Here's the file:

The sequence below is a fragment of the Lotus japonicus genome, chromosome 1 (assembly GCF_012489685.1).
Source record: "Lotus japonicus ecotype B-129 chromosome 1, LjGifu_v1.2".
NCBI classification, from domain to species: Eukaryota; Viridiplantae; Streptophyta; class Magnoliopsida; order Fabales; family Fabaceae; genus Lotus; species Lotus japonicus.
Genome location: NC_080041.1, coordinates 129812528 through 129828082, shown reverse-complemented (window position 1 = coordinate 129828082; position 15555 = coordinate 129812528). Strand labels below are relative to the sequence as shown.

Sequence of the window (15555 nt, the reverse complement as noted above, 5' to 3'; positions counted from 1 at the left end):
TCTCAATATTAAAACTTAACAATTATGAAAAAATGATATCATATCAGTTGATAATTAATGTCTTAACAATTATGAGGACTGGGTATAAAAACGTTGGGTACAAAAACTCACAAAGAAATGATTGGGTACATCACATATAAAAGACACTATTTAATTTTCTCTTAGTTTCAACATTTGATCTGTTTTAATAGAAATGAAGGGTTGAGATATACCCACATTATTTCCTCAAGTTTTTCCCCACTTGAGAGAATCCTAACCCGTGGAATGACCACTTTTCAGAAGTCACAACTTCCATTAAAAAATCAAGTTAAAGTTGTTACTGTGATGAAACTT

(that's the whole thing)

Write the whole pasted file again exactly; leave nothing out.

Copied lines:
The sequence below is a fragment of the Lotus japonicus genome, chromosome 1 (assembly GCF_012489685.1).
Source record: "Lotus japonicus ecotype B-129 chromosome 1, LjGifu_v1.2".
NCBI classification, from domain to species: Eukaryota; Viridiplantae; Streptophyta; class Magnoliopsida; order Fabales; family Fabaceae; genus Lotus; species Lotus japonicus.
Genome location: NC_080041.1, coordinates 129812528 through 129828082, shown reverse-complemented (window position 1 = coordinate 129828082; position 15555 = coordinate 129812528). Strand labels below are relative to the sequence as shown.

Sequence of the window (15555 nt, the reverse complement as noted above, 5' to 3'; positions counted from 1 at the left end):
TCTCAATATTAAAACTTAACAATTATGAAAAAATGATATCATATCAGTTGATAATTAATGTCTTAACAATTATGAGGACTGGGTATAAAAACGTTGGGTACAAAAACTCACAAAGAAATGATTGGGTACATCACATATAAAAGACACTATTTAATTTTCTCTTAGTTTCAACATTTGATCTGTTTTAATAGAAATGAAGGGTTGAGATATACCCACATTATTTCCTCAAGTTTTTCCCCACTTGAGAGAATCCTAACCCGTGGAATGACCACTTTTCAGAAGTCACAACTTCCATTAAAAAATCAAGTTAAAGTTGTTACTGTGATGAAACTT